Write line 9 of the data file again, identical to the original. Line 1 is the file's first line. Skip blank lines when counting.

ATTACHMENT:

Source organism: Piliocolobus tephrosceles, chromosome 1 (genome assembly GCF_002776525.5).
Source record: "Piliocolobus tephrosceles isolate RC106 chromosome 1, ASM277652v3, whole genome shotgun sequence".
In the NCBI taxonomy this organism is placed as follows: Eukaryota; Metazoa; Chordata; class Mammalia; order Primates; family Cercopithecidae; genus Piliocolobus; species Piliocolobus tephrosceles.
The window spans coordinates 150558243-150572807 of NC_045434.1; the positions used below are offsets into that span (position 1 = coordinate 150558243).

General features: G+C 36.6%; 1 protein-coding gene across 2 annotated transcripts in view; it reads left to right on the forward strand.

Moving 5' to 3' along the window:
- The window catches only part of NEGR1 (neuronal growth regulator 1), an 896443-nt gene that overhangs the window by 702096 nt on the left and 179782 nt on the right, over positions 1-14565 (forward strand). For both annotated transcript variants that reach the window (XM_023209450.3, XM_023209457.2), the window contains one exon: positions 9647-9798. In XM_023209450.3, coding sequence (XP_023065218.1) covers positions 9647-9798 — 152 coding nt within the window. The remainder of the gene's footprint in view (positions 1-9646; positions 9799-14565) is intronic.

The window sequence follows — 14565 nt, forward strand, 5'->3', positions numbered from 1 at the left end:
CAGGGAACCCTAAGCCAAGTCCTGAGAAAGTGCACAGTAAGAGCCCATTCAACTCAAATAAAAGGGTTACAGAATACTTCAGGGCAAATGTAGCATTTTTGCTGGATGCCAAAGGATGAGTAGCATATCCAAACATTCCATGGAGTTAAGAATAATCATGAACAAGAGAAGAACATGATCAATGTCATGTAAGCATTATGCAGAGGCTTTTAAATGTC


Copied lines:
CAGGGAACCCTAAGCCAAGTCCTGAGAAAGTGCACAGTAAGAGCCCATTCAACTCAAATAAAAGGGTTACAGAATACTTCAGGGCAAATGTAGCATTTTTGCTGGATGCCAAAGGATGAGTAGCATATCCAAACATTCCATGGAGTTAAGAATAATCATGAACAAGAGAAGAACATGATCAATGTCATGTAAGCATTATGCAGAGGCTTTTAAATGTC